Review: For Minnesota Orchestra, a night like at the opera

Jennifer Koh
St. Paul Pioneer Press

Opera without words. That's what I felt I experienced at Friday evening's Minnesota Orchestra concert. Each of the three works performed at Minneapolis' Orchestra Hall was suffused with drama, each performance full of flair and flamboyance, conflicts roiling and resolving.

But that's what you get when you have a conductor on the podium who has worked in the pits of many of the world's great opera houses. Slovakia's Juraj Valcuha may have been making his Minnesota Orchestra debut, but he and the musicians seemed to forge a bond quickly, concurring on their desire to make the program a showcase for big, powerful sounds that swell with emotion and excitement. And exciting it was.

But the name on the lips of most patrons as they stepped out into the rainy night Friday was surely that of violinist Jennifer Koh. The freshly minted winner of Musical America's "Instrumentalist of the Year" was the soloist for Polish composer Karol Szymanowski's First Violin Concerto.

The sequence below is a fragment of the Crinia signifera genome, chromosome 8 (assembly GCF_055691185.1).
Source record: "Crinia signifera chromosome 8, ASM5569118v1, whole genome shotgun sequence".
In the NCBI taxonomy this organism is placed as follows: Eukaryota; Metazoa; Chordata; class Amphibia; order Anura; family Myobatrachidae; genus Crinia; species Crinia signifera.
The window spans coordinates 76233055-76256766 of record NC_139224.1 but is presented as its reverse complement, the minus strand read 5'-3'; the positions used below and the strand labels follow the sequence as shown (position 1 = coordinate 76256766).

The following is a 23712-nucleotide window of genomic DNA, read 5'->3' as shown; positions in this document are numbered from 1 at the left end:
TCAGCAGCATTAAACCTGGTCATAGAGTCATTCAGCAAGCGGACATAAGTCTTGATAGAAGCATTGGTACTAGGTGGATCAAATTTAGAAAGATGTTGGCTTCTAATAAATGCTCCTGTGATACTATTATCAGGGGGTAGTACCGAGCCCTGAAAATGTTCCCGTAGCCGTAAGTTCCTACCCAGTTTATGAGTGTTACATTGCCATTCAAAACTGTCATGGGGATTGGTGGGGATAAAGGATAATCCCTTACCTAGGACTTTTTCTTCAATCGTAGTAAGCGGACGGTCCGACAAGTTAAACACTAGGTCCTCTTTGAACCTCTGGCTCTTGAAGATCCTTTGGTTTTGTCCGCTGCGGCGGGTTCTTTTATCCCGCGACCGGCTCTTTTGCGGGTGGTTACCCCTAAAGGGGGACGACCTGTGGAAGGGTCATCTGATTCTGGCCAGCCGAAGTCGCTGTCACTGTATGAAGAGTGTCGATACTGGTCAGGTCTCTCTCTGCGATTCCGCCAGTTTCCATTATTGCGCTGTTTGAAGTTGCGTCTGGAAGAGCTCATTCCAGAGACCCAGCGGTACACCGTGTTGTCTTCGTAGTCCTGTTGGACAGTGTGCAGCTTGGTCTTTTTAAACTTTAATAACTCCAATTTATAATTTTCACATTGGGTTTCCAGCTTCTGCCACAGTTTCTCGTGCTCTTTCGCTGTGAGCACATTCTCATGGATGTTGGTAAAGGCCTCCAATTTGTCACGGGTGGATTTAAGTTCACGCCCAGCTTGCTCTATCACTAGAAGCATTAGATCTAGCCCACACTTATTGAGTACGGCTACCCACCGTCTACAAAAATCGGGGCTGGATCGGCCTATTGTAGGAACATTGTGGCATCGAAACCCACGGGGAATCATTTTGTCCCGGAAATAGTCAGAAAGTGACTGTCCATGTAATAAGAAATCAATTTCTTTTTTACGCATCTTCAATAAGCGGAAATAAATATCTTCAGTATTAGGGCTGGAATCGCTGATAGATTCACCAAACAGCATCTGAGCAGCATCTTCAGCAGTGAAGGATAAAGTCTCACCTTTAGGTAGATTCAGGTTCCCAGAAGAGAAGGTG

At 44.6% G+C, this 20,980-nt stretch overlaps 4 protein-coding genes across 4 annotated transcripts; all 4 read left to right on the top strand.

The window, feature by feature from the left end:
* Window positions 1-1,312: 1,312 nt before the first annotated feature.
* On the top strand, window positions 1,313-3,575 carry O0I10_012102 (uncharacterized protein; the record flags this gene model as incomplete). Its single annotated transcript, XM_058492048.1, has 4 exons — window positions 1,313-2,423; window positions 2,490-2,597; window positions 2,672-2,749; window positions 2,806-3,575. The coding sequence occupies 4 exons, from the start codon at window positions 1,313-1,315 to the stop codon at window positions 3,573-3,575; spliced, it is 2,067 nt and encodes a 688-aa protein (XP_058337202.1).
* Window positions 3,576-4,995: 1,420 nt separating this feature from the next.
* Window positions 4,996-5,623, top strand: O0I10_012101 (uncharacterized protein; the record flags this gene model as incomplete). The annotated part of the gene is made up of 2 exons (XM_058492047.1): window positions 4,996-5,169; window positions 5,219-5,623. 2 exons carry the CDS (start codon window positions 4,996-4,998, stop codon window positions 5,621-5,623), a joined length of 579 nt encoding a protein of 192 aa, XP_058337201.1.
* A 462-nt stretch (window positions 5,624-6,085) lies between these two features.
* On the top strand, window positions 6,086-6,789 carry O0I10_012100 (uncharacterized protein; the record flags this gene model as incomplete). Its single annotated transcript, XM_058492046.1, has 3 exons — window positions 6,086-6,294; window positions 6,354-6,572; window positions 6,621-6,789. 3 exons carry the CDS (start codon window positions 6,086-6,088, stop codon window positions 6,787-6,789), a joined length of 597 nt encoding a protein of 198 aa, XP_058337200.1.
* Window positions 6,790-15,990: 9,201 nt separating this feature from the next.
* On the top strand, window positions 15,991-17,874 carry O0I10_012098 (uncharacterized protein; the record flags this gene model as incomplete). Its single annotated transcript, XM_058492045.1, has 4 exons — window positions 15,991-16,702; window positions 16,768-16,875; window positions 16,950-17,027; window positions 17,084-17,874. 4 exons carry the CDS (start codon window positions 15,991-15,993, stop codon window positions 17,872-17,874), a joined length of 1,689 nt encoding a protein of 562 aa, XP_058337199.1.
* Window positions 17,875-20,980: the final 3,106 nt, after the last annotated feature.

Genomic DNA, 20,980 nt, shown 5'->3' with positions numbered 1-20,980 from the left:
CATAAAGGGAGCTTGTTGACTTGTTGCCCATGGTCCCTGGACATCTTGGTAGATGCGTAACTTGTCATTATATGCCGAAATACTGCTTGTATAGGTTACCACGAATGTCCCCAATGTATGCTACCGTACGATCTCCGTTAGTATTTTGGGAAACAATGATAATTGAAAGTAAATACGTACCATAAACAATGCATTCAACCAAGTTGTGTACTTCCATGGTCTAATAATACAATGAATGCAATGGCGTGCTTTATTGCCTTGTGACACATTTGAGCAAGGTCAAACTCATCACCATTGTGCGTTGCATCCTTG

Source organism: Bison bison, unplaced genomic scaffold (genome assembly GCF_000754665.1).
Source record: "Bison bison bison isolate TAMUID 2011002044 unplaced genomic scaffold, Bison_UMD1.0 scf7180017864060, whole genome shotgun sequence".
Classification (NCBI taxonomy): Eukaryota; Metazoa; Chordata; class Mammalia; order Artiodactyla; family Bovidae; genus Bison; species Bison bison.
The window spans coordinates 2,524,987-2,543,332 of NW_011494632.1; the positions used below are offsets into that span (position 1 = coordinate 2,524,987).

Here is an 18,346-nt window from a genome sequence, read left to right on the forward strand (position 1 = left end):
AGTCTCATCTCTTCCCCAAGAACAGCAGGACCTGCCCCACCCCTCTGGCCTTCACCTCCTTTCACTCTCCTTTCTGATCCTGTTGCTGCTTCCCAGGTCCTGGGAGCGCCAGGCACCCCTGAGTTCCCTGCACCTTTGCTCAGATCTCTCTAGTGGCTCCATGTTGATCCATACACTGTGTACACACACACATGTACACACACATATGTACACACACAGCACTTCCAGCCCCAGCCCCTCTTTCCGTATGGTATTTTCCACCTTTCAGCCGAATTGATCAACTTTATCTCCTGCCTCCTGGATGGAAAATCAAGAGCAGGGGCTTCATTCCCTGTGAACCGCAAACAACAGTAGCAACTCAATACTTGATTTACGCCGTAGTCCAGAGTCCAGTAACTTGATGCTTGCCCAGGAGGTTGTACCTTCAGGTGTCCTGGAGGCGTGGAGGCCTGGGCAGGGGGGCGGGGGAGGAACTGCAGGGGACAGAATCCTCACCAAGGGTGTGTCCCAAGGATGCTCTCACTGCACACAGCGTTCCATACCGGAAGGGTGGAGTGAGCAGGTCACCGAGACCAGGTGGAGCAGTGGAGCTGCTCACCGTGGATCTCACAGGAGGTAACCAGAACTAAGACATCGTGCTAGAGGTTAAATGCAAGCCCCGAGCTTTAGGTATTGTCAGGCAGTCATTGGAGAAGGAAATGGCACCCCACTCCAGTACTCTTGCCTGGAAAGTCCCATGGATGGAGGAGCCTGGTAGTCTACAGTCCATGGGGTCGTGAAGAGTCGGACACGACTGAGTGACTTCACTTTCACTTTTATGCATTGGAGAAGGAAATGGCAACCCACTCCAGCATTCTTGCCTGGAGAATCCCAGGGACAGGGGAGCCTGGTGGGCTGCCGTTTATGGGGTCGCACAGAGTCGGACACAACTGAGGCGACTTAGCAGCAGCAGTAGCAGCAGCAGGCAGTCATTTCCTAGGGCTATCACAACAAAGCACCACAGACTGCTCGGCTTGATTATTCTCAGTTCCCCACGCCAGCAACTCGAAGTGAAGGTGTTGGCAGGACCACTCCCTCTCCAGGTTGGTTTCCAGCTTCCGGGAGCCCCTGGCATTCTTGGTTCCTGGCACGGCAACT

Composed in 1916, it's a landmark of modernism, and Koh demonstrated that she is as adept at creating drama as Valcuha. From her opening emergence from the hum of the orchestra, her tone rang out high and beautiful, a trait that held true throughout the many musical twists thrown at her by the work's flowing wordless stories.
It's a piece with a lot of uncertainty and a fair amount of anxiety bubbling beneath, but Koh gave it an extraordinarily confident interpretation. Its shifting moods were negotiated brilliantly, her cries of defiance above the ensemble assertive and searing. The climax was a cadenza that began with tense tones, eerie and haunted, but built into a flurry of aggressively bowed double stops. And Koh is an engagingly demonstrative player who pours plenty of physicality into her performances.

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